I was looking through some old photos over the weekend that brought me renewed inspiration. I thought I’d share with you today to hopefully inspire your own design ideas for your home.
Back in 2008, I had a customer in Laguna Beach I was doing a lot of work for. He wanted a table for his living room but didn’t have a style in mind. He gave me all creative control and with his approval, I designed a unique piece for him. My friend Reid Endly did the construction along with my input. Here’s what we came up with:
I wanted to design a table for my customer that had one-of-a-kind features. I like pieces that have a story behind them, so I created this table to look like a hatch from an old ship. To add even more character, I crafted an X pattern that intersected the four table legs. I also wanted to incorporate different materials like metal in the design.
Here you see the top of the walnut table. I designed it with hammered metal strips to create a “medieval” style.
After my buddy Reid completed the construction of the table, it was up to me to bring it to life. To create a custom, aged, walnut color, I bleached the wood, dyed, stained and distressed it. A complex process yielding a great result!
The finished table looks stunning paired with my customer’s white couches. I once heard an interior designer say that the key to creating impactful ambiance in the home is to make sure a unique conversation piece is in every room. Drawing the eye inward, this table is a beautiful focal point of the room and sure to be a fun conversation piece for years to come.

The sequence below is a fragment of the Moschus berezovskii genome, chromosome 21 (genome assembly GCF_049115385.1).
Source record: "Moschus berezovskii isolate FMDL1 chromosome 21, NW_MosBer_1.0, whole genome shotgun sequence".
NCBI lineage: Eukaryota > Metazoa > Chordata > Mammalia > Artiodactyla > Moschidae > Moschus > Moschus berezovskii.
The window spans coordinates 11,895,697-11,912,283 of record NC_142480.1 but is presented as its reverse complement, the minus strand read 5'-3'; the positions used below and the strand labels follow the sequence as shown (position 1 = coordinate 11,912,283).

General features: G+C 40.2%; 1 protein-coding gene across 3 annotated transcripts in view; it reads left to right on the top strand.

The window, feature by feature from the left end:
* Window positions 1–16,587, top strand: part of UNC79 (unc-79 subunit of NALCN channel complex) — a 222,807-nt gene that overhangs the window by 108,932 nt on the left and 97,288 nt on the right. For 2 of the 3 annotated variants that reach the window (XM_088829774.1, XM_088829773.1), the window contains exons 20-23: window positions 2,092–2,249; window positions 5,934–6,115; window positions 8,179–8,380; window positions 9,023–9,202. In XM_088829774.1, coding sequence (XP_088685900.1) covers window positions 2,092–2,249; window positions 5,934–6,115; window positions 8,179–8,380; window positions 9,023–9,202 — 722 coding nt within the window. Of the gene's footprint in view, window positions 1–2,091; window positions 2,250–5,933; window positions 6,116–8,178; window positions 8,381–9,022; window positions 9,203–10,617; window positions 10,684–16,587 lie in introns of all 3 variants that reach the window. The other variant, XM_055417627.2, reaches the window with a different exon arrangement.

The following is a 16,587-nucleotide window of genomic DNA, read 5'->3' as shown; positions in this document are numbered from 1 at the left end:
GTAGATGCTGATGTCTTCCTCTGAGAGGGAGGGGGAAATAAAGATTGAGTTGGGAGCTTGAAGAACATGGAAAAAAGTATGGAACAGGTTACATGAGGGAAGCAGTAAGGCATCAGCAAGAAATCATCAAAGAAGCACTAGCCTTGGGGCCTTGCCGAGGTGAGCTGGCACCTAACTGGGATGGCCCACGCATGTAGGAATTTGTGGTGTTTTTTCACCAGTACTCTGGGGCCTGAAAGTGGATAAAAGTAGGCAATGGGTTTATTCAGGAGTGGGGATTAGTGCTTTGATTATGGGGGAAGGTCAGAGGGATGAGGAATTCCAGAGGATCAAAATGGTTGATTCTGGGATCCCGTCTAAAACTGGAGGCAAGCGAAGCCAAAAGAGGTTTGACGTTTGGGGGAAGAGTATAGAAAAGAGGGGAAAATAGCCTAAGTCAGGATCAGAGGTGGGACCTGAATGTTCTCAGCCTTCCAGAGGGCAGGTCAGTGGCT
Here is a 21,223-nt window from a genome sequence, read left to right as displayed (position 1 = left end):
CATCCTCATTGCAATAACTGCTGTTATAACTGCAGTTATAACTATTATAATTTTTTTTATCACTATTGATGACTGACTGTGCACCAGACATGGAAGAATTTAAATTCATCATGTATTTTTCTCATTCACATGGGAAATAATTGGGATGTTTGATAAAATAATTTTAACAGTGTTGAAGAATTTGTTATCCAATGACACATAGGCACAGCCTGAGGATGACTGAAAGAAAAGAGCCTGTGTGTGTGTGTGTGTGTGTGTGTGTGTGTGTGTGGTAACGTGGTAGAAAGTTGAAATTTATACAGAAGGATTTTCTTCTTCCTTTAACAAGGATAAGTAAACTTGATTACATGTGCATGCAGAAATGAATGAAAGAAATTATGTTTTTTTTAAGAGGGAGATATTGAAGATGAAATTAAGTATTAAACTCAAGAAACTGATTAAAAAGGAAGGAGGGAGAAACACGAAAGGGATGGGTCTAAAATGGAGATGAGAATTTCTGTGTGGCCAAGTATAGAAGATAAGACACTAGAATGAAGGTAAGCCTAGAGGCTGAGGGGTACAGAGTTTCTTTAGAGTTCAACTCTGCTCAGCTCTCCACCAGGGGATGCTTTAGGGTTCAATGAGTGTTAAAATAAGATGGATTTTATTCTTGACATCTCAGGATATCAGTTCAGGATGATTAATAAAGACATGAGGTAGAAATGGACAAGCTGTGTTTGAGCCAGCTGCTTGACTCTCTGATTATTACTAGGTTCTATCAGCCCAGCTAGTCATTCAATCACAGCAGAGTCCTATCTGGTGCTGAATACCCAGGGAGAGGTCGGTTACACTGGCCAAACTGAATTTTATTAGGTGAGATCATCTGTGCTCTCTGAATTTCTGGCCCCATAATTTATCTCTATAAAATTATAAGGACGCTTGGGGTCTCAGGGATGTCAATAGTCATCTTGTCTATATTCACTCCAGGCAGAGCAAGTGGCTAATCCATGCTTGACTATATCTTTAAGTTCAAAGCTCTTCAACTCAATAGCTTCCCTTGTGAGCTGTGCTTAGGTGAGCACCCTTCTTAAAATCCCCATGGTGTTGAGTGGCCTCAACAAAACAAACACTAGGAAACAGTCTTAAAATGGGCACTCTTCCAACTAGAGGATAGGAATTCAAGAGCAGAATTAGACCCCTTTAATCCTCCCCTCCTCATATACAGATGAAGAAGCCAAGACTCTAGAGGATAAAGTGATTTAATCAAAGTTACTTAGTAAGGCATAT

Today I’m going to share how to fix the cracks in your wooden doors the right way. Follow along with me:
Filling Cracks in Wood Doors
One thing that often comes up is how to fill cracks in wood – especially exterior wood. Wood expands and contracts. It’s a natural phenomenon and that’s what causes the breakdown of exterior finishes because the coating becomes brittle and weak over time by the sun and it’s UV rays. As you can see in this door, an open joint is exposed.
Add Glue to the Open Joint
The first step to fixing the open joint is to add glue to the area, making sure it does not seep out around the edges. Put tape down to minimize glue getting into the grain.
Repair with the Dutchman Method
After the glue dries, sand flush.
Final Result – Like New Door
Ahh, Newport Beach. A beautiful haven where beach-front properties bask in the sun and the ocean awaits locals and tourists alike.
Although the sun is welcomed by nearly everyone in Southern California, it has managed to fare on the burdensome side for my clients in Newport Beach (and their HOA.)
After several warnings from the Homeowner’s Association in Pelican Hill Newport Beach, my clients were eager to restore their badly weathered and faded entry doors. Living near the beach with extreme sun exposure and salt air had really taken it’s toll.
After some research, they decided to call Doors by Invision. I was able to give them an estimate and we set up an appointment right away. I was thrilled to help them achieve the look of brand new entry doors.
With some hard work, some TLC, and quality craftsmanship, I was able to restore their doors with a two part polyurethane. (This process is very detailed, so I definitely recommend calling a professional to make sure the job is done right!) This durable coverage ensures that the front doors will hold up to the sun and all weather for years to come.
What do you think of these newly refinished doors in Newport Beach?
If you live in Orange County and want to restore the life and warmth back to your wood doors, please call Doors by Invision today at (949) 939-2340. Check out my Yelp page to see what other people are saying about the quality of work I provide.